In turn, this will mean that a skills-based curriculum may transform what a degree looks like, whether that is a stacked deck full of micro-badges or a more traditional degree enhanced by them. What will that look like, if, or when, it does happen?
Like much of this post and the posts before it in this series, more questions are asked than are answered. So it’s your turn to talk – and we encourage you to talk, not just to us, but among yourselves, to answer:
- How do industry and education best communicate and agree upon a set of skills that leads to well-rounded and employable learners?
- How do we better evaluate current curricula and modify them into new, skills-based platforms using the technology and other tools at our disposal?
- How do we establish frameworks that help learners prove what they have learned and at the same time allow potential employers to verify that learning?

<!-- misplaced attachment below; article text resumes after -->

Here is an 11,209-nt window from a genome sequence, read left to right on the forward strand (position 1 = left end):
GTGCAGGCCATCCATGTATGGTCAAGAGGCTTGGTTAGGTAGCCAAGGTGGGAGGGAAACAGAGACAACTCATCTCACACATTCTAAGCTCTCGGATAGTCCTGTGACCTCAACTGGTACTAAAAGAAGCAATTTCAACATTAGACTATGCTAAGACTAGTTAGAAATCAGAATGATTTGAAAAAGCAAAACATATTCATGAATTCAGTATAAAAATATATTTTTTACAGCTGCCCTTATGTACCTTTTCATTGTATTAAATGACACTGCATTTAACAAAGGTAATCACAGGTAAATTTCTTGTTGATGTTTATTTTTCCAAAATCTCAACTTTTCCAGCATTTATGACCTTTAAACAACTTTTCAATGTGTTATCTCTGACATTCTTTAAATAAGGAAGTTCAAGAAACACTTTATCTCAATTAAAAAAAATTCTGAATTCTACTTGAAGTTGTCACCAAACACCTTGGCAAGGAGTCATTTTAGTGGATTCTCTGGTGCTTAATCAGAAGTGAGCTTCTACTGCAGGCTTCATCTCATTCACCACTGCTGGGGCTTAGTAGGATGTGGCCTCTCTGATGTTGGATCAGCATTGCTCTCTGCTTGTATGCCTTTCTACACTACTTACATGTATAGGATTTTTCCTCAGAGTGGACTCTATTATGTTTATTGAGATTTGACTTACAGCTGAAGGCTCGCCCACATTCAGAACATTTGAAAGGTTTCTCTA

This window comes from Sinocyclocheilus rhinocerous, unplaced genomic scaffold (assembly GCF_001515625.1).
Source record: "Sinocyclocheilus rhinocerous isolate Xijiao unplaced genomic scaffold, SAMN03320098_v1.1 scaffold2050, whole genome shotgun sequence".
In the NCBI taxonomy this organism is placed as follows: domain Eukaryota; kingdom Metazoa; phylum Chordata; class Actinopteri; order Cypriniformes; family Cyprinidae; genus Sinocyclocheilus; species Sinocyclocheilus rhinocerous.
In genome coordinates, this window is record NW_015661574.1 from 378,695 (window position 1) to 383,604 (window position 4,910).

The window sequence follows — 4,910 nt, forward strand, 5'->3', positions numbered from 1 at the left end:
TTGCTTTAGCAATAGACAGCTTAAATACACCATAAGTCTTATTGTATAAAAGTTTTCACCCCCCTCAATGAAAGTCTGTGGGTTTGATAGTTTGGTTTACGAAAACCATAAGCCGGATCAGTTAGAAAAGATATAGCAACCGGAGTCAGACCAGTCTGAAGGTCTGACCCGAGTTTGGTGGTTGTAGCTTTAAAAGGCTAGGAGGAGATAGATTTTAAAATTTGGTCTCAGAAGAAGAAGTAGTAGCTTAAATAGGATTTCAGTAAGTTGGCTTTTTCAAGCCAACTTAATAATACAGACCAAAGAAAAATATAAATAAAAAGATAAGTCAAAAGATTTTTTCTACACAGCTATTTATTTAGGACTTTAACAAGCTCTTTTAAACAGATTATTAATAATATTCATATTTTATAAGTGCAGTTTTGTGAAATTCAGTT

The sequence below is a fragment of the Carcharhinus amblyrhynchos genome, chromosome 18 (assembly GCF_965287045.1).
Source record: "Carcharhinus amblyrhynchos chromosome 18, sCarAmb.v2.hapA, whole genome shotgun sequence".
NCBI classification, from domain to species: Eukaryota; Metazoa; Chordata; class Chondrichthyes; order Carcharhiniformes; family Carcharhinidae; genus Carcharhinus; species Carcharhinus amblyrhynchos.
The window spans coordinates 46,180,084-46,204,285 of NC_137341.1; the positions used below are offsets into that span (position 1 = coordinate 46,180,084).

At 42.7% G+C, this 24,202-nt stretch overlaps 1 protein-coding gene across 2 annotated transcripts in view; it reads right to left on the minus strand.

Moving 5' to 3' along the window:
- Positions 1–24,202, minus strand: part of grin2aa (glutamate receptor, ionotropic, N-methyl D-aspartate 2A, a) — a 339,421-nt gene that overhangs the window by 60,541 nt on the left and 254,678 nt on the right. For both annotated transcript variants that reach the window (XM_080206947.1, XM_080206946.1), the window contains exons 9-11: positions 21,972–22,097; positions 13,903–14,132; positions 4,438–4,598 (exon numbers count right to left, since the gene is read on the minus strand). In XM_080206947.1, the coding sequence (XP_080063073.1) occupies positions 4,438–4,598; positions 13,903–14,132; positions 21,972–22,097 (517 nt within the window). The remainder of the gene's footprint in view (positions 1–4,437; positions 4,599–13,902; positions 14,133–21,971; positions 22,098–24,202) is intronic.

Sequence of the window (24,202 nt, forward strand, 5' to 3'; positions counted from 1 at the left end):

- What role do regulators play, especially in an emerging, decentralised, and collaborative environment? How do we ensure those frameworks align meaningfully?
- Where does the money come from for research, testing, and implementation?
We look forward to your answers and the further conversations that will be necessary to better develop skills-based curriculum’s that can truly make a difference.
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Credentialate assesses, monitors, promotes and validates learners’ attainment of evidence-backed skills, supporting the transition from learner to earner. It is a secure, configurable platform that assesses and tracks attainment of competencies and issues micro-credentials in a digital badge to students.